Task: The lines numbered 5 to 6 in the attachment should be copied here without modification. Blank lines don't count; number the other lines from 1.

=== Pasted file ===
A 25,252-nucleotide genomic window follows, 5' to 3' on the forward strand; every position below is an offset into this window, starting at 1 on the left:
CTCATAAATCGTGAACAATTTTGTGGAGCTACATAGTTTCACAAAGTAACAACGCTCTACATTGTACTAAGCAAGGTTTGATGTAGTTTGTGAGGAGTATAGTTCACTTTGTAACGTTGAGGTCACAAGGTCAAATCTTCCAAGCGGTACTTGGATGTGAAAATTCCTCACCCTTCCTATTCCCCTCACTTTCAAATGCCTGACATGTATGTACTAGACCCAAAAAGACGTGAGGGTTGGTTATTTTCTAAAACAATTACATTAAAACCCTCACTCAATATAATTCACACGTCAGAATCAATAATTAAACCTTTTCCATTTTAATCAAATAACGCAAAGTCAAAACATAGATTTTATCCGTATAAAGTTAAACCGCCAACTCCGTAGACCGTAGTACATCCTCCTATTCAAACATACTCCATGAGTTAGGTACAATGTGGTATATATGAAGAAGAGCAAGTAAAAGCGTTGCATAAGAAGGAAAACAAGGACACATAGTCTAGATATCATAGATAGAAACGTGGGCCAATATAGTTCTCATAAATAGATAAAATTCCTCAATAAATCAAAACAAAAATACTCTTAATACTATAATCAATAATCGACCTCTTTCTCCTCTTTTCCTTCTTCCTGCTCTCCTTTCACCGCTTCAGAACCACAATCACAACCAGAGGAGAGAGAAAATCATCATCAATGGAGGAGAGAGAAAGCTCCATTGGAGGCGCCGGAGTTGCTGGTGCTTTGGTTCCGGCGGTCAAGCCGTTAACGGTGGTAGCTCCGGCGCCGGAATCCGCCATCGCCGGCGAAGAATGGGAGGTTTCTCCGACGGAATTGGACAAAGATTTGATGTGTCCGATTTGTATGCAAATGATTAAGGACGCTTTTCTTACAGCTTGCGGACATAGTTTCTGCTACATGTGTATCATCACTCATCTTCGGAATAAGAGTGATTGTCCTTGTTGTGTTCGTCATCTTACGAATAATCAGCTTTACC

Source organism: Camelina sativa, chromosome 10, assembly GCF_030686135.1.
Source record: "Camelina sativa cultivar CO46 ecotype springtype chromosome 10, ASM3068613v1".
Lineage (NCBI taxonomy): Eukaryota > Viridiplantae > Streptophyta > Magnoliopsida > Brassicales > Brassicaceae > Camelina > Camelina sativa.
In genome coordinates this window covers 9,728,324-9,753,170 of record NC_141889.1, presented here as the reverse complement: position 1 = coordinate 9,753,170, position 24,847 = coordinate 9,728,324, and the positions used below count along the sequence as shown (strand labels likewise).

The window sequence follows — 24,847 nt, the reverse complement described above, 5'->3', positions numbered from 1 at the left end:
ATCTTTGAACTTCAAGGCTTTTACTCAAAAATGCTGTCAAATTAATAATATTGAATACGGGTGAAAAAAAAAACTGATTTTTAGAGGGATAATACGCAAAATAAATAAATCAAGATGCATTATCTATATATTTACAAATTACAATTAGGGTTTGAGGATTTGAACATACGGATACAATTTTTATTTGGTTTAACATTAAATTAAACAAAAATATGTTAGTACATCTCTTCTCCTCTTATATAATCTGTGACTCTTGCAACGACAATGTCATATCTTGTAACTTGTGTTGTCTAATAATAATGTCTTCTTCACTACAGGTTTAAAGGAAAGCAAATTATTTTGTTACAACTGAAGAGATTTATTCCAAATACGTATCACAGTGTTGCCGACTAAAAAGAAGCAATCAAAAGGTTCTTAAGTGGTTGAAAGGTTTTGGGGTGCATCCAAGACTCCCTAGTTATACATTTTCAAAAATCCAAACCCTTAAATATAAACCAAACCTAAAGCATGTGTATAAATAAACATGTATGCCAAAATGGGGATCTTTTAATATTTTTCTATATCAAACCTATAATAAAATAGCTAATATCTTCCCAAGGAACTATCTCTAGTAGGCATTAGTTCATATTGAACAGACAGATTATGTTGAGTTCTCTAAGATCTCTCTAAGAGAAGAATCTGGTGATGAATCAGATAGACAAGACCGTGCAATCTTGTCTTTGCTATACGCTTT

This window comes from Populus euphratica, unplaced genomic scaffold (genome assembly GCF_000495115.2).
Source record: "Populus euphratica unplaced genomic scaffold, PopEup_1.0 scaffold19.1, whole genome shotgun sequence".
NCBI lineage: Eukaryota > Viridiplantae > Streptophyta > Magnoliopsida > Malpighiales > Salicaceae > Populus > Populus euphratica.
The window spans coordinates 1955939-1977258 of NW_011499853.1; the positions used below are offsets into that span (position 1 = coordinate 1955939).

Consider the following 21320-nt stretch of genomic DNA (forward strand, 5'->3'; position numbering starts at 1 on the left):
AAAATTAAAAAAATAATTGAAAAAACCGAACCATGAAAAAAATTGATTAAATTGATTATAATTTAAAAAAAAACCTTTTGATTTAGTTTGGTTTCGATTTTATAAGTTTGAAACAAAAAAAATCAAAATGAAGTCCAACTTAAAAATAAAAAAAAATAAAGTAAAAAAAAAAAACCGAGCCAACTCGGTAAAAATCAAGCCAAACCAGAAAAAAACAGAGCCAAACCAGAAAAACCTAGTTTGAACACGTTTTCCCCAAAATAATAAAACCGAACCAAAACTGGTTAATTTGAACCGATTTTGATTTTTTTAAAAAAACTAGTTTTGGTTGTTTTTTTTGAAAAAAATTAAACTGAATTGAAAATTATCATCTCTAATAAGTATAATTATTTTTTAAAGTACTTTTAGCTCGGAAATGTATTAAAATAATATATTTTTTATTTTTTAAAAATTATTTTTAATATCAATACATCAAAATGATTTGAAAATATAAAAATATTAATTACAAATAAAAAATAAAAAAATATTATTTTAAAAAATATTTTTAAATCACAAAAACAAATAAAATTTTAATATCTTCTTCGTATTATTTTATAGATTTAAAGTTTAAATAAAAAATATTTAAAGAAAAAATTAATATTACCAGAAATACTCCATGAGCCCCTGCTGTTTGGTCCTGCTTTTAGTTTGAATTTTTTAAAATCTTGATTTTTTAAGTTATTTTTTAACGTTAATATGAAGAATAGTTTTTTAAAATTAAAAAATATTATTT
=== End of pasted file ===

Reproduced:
Lineage (NCBI taxonomy): Eukaryota > Viridiplantae > Streptophyta > Magnoliopsida > Brassicales > Brassicaceae > Camelina > Camelina sativa.
In genome coordinates this window covers 9,728,324-9,753,170 of record NC_141889.1, presented here as the reverse complement: position 1 = coordinate 9,753,170, position 24,847 = coordinate 9,728,324, and the positions used below count along the sequence as shown (strand labels likewise).